Fraud Prevention – What Can You Do

In our previous article, Internal Fraud – The Threat from Within (April 2017), we gave a broad outline of the basic steps that can be taken to help reduce the chances of internal fraud and increase the chances of fraud being identified if it is happening.

This article sets out in a bit more detail some of the policies and procedures you should consider implementing in your business, if they are not already in place. The size of your business, and the number of employees involved, will have a bearing on what can be done.


The employees of a company can be its greatest asset or its greatest liability. Employing the wrong person can have a devastating effect on the well-being of the company if they are able to cause financial or reputational damage.

There are no employment policies or procedures that will guarantee that an employee will not cause problems but having a good, robust process in place when employing a new person will give you the best chance of identifying issues before the candidate starts work.

• Do due diligence and make a proper assessment of the applicants who are applying for the position. Are there any gaps in their CV that need explanation?

• Establish the relationship between the applicant and the named referees and make personal contact with each referee. Are they independent enough that you can rely on their assessment of the applicant?

• Make any offer of employment conditional on getting a clear reference from the applicant’s current employer if they have asked you not to contact them until a position is offered. If the applicant won’t accept that condition you would want to know why.

• Take your time to assess the trustworthiness of the new employee before handing over access to bank accounts etc.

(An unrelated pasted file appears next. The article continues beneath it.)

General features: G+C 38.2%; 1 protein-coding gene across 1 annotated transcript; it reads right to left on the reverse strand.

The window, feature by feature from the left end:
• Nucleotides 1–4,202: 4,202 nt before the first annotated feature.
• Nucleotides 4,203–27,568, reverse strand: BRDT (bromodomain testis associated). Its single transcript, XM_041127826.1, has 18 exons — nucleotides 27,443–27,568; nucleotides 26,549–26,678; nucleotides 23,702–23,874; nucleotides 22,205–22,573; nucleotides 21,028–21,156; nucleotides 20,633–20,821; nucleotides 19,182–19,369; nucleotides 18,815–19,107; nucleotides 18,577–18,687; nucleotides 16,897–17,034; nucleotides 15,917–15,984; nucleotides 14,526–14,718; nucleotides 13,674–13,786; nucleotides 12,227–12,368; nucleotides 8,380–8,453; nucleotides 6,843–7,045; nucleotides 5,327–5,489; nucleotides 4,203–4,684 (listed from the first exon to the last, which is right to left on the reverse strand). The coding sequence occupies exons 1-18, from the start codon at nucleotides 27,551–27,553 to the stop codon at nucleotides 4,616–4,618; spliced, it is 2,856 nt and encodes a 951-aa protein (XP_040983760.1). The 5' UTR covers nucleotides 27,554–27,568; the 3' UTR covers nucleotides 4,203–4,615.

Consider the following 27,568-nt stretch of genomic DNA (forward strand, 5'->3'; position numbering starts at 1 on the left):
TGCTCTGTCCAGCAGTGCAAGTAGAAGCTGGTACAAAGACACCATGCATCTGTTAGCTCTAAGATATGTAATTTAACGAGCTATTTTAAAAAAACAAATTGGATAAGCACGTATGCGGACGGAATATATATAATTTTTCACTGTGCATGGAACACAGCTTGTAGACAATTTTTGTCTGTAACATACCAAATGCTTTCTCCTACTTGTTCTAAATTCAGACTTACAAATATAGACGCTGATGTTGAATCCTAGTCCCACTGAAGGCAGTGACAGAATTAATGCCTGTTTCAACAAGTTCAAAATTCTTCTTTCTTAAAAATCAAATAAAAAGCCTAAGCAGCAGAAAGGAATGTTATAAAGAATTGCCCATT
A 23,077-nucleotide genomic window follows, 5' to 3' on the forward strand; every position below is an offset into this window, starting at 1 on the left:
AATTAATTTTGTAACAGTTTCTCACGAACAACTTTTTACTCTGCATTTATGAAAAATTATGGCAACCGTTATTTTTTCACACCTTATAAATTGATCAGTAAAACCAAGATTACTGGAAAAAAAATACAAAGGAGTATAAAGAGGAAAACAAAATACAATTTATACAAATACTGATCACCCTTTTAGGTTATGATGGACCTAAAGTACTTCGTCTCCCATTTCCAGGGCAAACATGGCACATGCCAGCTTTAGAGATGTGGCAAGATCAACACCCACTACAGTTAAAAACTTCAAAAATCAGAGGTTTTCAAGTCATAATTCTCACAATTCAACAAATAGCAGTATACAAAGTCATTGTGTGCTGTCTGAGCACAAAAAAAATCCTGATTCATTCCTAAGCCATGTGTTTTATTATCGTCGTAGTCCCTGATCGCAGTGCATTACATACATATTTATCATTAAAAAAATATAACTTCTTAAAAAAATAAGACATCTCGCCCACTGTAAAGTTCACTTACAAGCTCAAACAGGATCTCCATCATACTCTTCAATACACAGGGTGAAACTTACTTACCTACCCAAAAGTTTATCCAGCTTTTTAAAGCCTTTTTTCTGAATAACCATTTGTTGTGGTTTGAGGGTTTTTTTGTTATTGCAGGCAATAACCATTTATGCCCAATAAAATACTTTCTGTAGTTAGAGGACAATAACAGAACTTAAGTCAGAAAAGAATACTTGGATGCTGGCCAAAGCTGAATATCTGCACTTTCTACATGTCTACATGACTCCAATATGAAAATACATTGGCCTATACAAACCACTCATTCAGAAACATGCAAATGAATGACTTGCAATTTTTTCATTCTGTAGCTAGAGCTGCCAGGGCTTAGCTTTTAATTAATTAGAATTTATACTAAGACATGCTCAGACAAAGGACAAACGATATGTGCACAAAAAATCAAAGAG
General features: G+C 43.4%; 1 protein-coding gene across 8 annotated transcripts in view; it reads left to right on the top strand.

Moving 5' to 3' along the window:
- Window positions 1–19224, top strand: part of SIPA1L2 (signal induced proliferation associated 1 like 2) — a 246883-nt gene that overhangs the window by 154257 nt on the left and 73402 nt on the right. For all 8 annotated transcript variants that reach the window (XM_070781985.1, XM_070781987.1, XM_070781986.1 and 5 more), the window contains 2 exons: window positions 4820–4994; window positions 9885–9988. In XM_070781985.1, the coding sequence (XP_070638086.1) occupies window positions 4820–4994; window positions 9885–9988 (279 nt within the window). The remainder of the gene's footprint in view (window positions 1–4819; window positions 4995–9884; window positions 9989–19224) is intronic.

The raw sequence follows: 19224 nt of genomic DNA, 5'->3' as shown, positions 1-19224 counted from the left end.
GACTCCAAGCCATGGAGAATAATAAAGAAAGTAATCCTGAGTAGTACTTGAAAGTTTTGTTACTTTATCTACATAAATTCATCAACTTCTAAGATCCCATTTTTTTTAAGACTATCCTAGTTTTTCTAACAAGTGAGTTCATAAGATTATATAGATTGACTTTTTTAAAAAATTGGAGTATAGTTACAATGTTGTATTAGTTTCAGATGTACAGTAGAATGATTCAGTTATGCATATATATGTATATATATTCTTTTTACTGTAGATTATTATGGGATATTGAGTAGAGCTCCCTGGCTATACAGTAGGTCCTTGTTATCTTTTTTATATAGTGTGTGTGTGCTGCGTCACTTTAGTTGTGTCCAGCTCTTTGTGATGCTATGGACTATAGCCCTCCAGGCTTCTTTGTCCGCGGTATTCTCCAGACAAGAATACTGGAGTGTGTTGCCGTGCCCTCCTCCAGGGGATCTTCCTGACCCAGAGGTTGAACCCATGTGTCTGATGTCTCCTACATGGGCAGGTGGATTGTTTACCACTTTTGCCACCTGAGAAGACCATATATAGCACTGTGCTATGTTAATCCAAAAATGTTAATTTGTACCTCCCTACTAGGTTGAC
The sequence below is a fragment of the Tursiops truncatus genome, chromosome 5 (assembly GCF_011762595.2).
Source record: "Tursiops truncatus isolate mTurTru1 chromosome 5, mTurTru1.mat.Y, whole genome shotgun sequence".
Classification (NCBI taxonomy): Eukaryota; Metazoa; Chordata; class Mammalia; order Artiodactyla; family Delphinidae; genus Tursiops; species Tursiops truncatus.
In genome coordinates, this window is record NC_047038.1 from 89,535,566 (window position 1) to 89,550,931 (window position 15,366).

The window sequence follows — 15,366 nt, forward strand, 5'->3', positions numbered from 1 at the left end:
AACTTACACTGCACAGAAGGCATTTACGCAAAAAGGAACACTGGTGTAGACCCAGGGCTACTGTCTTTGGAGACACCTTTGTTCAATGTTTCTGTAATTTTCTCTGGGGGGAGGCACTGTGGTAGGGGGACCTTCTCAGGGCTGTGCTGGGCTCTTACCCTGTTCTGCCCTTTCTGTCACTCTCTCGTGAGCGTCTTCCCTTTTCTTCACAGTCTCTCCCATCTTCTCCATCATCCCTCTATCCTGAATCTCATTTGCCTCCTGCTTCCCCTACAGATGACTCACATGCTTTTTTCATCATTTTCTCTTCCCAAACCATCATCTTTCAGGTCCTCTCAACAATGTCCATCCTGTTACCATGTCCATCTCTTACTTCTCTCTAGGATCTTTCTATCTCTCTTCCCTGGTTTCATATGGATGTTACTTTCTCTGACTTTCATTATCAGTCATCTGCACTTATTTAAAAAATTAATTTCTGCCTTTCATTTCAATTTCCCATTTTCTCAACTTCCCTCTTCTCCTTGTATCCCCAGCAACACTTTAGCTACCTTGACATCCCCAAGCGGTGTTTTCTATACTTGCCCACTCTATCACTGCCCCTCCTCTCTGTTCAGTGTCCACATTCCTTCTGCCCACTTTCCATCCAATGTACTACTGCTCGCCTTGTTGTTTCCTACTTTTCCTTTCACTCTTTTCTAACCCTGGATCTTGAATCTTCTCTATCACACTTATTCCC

As with the employment process, there are no accounting policies and procedures, other than doing everything yourself, that will absolutely prevent any form of fraud being committed by an employee but having the right ones in place should lessen the chances of it happening and increase the chances of you finding it quickly if it does.

• As far as possible, separate the duties of staff so that no individual can control all aspects of a transaction – from ordering of stock or issuing purchase orders, to receiving the supplier’s invoice, to making payment of that invoice and reconciling the bank accounts;

• If your business is a small one and there is only one person responsible for the office administration, then you personally should be the one who clears and checks the mail and the one who carries out final checks on creditor batch payments and authorises the payments to be made.

• Have set systems and procedures in place for making payments that all staff are aware of and follow;

• Conduct stock reconciliations;

• Carry out spot checks, at irregular times, to ensure policies and procedures are being followed. Remember that the higher up the management hierarchy an employee is the greater the damage they can do to the business.

• Have a “whistle blower” policy in place and ensure that all staff have the confidence to report any activity by other employees that is in breach of the systems and procedures.

• As director, ensure that you understand the company’s financial performance and position, by monitoring transactions through the company’s bank accounts and regularly obtaining and reviewing profit and loss and cashflow information for the business;

• If there is any change in the financial performance or position that is not able to be explained by the trading conditions, investigate.


When you, as director of the company, are heavily involved in doing the work of your business, it is very easy to allow staff to look after the administration with little or no oversight, but the risks of doing so are high and the consequences, if an employee is defrauding your company, can be catastrophic.

If, from the beginning, all staff are aware of the policies and procedures that are in place and know that you will be checking on what they are doing, for their protection as much as for the business, this should reduce the chances of fraud occurring and increase the chances of identifying the fraud if it is.

If you would like more information or advice on your business systems and procedures, please contact McDonald Vague.

Colin Sanderson

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